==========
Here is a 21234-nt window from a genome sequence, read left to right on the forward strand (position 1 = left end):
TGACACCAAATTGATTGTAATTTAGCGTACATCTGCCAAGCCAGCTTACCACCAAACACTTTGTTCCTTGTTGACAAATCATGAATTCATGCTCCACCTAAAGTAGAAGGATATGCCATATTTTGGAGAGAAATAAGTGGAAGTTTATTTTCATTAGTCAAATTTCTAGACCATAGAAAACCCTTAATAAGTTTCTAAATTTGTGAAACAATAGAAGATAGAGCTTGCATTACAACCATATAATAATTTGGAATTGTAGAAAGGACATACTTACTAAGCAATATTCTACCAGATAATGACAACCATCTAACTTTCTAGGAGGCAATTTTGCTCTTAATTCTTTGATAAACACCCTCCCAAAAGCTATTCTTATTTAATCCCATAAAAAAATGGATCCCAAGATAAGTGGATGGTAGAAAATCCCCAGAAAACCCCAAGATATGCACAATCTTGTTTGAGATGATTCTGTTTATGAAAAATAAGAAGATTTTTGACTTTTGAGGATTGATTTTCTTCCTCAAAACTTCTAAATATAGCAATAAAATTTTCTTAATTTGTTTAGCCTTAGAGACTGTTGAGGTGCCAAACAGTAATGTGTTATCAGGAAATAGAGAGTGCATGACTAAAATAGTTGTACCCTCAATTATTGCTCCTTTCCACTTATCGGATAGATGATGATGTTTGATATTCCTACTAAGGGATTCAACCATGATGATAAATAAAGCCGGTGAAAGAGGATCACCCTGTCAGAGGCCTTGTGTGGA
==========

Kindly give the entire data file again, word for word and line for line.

Here is a 21234-nt window from a genome sequence, read left to right on the forward strand (position 1 = left end):
TGACACCAAATTGATTGTAATTTAGCGTACATCTGCCAAGCCAGCTTACCACCAAACACTTTGTTCCTTGTTGACAAATCATGAATTCATGCTCCACCTAAAGTAGAAGGATATGCCATATTTTGGAGAGAAATAAGTGGAAGTTTATTTTCATTAGTCAAATTTCTAGACCATAGAAAACCCTTAATAAGTTTCTAAATTTGTGAAACAATAGAAGATAGAGCTTGCATTACAACCATATAATAATTTGGAATTGTAGAAAGGACATACTTACTAAGCAATATTCTACCAGATAATGACAACCATCTAACTTTCTAGGAGGCAATTTTGCTCTTAATTCTTTGATAAACACCCTCCCAAAAGCTATTCTTATTTAATCCCATAAAAAAATGGATCCCAAGATAAGTGGATGGTAGAAAATCCCCAGAAAACCCCAAGATATGCACAATCTTGTTTGAGATGATTCTGTTTATGAAAAATAAGAAGATTTTTGACTTTTGAGGATTGATTTTCTTCCTCAAAACTTCTAAATATAGCAATAAAATTTTCTTAATTTGTTTAGCCTTAGAGACTGTTGAGGTGCCAAACAGTAATGTGTTATCAGGAAATAGAGAGTGCATGACTAAAATAGTTGTACCCTCAATTATTGCTCCTTTCCACTTATCGGATAGATGATGATGTTTGATATTCCTACTAAGGGATTCAACCATGATGATAAATAAAGCCGGTGAAAGAGGATCACCCTGTCAGAGGCCTTGTGTGGA